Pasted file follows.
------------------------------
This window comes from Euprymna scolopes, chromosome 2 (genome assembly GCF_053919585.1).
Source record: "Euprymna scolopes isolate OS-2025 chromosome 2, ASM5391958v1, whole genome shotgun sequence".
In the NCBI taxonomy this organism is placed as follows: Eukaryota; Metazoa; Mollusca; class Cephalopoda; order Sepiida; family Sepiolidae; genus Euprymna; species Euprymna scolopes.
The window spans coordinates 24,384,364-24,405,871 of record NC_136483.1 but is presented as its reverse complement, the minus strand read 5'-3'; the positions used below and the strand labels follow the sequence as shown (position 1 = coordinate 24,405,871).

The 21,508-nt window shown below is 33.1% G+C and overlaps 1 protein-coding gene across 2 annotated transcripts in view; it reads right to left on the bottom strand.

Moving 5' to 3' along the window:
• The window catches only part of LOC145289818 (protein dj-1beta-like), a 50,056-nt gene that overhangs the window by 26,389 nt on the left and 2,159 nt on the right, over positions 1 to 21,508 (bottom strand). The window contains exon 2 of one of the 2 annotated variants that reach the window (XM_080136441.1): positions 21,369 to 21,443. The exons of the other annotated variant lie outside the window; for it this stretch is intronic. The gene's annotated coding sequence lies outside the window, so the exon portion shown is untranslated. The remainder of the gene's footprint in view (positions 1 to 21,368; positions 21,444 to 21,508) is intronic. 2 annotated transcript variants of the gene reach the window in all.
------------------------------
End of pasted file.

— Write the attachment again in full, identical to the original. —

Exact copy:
This window comes from Euprymna scolopes, chromosome 2 (genome assembly GCF_053919585.1).
Source record: "Euprymna scolopes isolate OS-2025 chromosome 2, ASM5391958v1, whole genome shotgun sequence".
In the NCBI taxonomy this organism is placed as follows: Eukaryota; Metazoa; Mollusca; class Cephalopoda; order Sepiida; family Sepiolidae; genus Euprymna; species Euprymna scolopes.
The window spans coordinates 24,384,364-24,405,871 of record NC_136483.1 but is presented as its reverse complement, the minus strand read 5'-3'; the positions used below and the strand labels follow the sequence as shown (position 1 = coordinate 24,405,871).

The 21,508-nt window shown below is 33.1% G+C and overlaps 1 protein-coding gene across 2 annotated transcripts in view; it reads right to left on the bottom strand.

Moving 5' to 3' along the window:
• The window catches only part of LOC145289818 (protein dj-1beta-like), a 50,056-nt gene that overhangs the window by 26,389 nt on the left and 2,159 nt on the right, over positions 1 to 21,508 (bottom strand). The window contains exon 2 of one of the 2 annotated variants that reach the window (XM_080136441.1): positions 21,369 to 21,443. The exons of the other annotated variant lie outside the window; for it this stretch is intronic. The gene's annotated coding sequence lies outside the window, so the exon portion shown is untranslated. The remainder of the gene's footprint in view (positions 1 to 21,368; positions 21,444 to 21,508) is intronic. 2 annotated transcript variants of the gene reach the window in all.